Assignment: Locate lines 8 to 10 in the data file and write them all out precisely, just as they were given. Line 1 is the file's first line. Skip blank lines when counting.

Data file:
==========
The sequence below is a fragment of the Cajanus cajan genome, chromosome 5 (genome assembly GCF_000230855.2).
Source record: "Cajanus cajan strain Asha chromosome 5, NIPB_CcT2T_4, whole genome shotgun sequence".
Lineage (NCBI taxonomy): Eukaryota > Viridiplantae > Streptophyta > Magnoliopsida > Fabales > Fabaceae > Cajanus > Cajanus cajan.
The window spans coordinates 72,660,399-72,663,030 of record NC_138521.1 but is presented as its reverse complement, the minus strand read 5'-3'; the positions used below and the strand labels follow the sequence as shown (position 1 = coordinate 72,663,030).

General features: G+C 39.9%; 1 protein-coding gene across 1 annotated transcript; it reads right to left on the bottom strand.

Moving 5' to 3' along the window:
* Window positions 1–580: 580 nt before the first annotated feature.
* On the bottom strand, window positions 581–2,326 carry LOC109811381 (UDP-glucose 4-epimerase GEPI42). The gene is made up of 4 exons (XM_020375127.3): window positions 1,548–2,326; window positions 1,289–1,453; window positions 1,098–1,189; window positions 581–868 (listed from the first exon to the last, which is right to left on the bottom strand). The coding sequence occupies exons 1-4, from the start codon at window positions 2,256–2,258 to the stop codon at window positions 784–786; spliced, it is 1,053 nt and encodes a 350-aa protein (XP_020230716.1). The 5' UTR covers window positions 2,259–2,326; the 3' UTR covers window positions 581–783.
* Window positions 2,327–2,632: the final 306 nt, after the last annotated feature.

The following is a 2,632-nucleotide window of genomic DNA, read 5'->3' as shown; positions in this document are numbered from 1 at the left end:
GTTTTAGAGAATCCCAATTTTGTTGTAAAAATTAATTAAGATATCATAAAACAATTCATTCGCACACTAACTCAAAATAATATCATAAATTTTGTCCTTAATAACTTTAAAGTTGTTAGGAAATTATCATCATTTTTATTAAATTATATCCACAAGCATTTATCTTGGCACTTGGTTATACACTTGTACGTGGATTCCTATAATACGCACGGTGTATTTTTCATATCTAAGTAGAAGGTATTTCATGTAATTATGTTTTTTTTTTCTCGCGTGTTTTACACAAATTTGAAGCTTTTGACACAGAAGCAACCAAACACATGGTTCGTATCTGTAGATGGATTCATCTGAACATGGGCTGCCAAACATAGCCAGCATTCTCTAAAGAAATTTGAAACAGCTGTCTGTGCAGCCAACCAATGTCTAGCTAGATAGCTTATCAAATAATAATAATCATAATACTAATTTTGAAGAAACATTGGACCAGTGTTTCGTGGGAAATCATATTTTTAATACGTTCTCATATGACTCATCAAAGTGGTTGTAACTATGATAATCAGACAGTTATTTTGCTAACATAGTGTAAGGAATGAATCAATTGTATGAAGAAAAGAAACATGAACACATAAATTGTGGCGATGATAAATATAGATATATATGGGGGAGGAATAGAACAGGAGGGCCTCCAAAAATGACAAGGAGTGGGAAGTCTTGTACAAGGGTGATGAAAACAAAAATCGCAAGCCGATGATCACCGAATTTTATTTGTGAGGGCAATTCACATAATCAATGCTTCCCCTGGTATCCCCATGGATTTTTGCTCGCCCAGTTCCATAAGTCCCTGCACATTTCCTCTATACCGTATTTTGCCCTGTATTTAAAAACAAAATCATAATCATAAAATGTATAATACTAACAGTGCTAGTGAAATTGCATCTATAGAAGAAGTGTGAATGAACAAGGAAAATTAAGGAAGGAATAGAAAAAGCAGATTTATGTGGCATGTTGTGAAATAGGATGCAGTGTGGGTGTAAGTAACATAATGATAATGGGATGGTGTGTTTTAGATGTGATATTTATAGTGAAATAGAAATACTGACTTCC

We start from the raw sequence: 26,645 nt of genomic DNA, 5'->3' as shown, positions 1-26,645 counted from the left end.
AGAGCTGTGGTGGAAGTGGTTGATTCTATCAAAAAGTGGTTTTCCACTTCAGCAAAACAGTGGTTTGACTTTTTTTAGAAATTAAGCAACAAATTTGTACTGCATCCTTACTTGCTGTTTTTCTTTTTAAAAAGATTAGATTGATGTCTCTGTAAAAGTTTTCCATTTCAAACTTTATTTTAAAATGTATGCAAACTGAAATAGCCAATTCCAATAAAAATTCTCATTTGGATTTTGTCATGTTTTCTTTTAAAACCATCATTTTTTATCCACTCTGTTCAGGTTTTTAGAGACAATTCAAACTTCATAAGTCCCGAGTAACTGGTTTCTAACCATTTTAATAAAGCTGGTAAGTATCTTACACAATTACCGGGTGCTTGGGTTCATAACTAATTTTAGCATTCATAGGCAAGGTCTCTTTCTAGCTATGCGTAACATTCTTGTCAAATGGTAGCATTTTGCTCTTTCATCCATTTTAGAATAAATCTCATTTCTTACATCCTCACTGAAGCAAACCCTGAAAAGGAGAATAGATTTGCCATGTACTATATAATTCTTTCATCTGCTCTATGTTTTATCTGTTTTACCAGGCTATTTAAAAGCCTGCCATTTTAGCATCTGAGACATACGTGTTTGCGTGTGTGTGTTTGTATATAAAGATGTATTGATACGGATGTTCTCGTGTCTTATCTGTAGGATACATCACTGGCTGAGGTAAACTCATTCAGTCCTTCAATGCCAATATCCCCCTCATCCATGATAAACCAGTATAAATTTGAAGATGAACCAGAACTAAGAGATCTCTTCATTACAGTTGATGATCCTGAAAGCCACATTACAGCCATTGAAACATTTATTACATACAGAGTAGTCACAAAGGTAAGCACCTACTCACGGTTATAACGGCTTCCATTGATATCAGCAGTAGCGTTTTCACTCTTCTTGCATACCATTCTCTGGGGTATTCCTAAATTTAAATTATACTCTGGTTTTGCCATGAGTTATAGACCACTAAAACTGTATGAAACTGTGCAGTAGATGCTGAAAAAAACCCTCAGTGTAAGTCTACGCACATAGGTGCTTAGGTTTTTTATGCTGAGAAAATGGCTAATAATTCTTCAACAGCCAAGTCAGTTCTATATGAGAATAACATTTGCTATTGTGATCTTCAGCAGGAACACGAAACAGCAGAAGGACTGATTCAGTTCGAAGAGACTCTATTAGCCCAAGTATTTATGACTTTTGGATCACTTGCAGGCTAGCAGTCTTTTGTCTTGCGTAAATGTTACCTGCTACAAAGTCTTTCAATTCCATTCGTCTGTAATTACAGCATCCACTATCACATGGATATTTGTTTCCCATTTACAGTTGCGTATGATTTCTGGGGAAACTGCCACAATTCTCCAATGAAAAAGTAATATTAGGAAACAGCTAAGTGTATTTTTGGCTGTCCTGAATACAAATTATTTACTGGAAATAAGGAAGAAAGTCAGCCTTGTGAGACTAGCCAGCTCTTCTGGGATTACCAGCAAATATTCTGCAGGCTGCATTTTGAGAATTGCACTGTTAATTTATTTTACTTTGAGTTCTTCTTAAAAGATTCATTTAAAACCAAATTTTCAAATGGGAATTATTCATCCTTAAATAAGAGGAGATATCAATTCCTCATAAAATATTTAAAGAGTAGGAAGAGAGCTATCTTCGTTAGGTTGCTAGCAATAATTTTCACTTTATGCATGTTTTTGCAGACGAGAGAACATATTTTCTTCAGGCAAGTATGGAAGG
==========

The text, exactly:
* On the bottom strand, window positions 581–2,326 carry LOC109811381 (UDP-glucose 4-epimerase GEPI42). The gene is made up of 4 exons (XM_020375127.3): window positions 1,548–2,326; window positions 1,289–1,453; window positions 1,098–1,189; window positions 581–868 (listed from the first exon to the last, which is right to left on the bottom strand). The coding sequence occupies exons 1-4, from the start codon at window positions 2,256–2,258 to the stop codon at window positions 784–786; spliced, it is 1,053 nt and encodes a 350-aa protein (XP_020230716.1). The 5' UTR covers window positions 2,259–2,326; the 3' UTR covers window positions 581–783.
* Window positions 2,327–2,632: the final 306 nt, after the last annotated feature.

The following is a 2,632-nucleotide window of genomic DNA, read 5'->3' as shown; positions in this document are numbered from 1 at the left end: